Pregnancy is a very exciting time, but even if you have anticipated the rapid growing changes in your body, suffering from hand pain and carpal tunnel syndrome probably wasn’t one of them. Carpal Tunnel Syndrome (CTS), is typically associated with people whose daily routine includes repetitive hand motions, like assembly workers, not vibrant mummies-to-be.
The truth of the matter is, pregnancy-induced CTS is different from the traditional syndrome you have come to know. When you experience constant tingling, numbness and pain in your hands and fingers during your pregnancy, it might be a warning sign of CTS, especially if the intensity increases at night time.
What is carpal tunnel syndrome
In order for you to better understand what causes hand pain and carpal tunnel syndrome, let’s talk about your anatomy. Most people have heard of CTS but don’t actually know that they have something like a carpal tunnel. This is a narrow canal formed by the wrist bones that runs across the palm side of your wrist. It is through here that nerves provide sensation to your fingers. In a nutshell, putting any kind of pressure on this canal can lead to carpal tunnel syndrome.
Thanks to increased fluid retention from pregnancy swelling, the extra pressure can irritate this nerve, which actually originates from the base of your neck. When you are lying down, the fluids that accumulated in your lower body distribute elsewhere, including your hands. This is exactly why the symptoms might be more noticeable at night.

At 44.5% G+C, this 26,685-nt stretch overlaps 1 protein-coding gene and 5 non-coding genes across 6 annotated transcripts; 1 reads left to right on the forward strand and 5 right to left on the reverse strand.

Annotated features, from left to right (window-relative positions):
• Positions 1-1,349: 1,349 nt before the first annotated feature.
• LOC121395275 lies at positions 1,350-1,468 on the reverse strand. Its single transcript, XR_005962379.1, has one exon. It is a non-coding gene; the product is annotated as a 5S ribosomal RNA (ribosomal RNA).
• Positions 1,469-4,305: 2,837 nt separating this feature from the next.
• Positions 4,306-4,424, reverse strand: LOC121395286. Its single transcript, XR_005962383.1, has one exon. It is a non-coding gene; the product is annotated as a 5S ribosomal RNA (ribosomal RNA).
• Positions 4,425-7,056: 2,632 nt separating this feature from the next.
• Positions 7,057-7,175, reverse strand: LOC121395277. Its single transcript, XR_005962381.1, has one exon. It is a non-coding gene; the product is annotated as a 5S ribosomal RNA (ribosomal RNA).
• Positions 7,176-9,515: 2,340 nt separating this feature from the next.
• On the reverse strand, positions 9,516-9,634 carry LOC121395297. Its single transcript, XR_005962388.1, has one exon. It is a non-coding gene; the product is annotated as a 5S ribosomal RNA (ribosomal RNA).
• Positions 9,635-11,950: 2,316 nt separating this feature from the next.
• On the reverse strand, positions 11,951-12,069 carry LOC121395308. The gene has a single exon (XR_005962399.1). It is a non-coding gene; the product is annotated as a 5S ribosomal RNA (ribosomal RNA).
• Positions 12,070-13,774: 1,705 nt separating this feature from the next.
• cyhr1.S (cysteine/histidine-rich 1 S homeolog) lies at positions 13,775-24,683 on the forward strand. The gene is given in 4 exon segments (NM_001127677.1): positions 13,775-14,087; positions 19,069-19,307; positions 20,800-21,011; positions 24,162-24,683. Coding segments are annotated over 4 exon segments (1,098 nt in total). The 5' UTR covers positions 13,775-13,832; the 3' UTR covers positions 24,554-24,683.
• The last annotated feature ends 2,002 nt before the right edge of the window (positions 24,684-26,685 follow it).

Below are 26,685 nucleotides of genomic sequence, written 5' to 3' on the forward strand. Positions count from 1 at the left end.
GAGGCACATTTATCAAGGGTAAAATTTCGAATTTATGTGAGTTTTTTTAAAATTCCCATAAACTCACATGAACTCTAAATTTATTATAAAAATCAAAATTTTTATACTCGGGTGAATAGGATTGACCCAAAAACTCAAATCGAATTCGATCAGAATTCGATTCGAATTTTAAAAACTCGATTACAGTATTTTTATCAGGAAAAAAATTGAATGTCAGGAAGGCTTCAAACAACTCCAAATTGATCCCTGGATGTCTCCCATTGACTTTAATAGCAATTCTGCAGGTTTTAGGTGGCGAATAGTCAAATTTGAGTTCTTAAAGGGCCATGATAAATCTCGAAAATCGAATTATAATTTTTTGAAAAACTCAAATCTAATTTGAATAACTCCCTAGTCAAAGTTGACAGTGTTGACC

How common is it?
The irritating effect of carpal tunnel syndrome can appear at any time, but it is a very common occurrence during the second half of your pregnancy. If you happen to be pregnant while exposed to the ergonomic strain that comes with repetitive motions, your chances are greatly increased to develop CTS.
The condition is uncomfortable, but luckily it is not serious and symptoms should ease off within a few weeks after delivery. In the meantime, there are a few recommendations and treatments to ease any discomfort and pain you may experience.
How to treat carpal tunnel syndrome
- Firstly, try to establish which activities tend to aggravate the problem, and avoid them as far as possible. If you are working in front of a computer, adjust your hands so that your wrists aren’t bent downward as you type.
- At night, avoid sleeping on your hands. Instead, try to stabilise your wrists in a neutral position.
- Shake your hands and wrists out frequently to keep the circulation going. Alternate between clasping one wrist with the other hand and gently massage in a circular motion.
- Limit your caffeine intake, since it is a big culprit for water retention.
- During painful bouts, place a cold compress against the painful area to reduce swelling, and keep your arms elevated above your head.
- Acupuncture, acupressure and aromatherapy will greatly help to alleviate the symptoms.
If the condition does not improve after the birth of your little one, consult your doctor for additional treatment. If needed, anti-inflammatory medication will be recommended. In extreme cases, corrective surgery can be suggested, but only after the birth.
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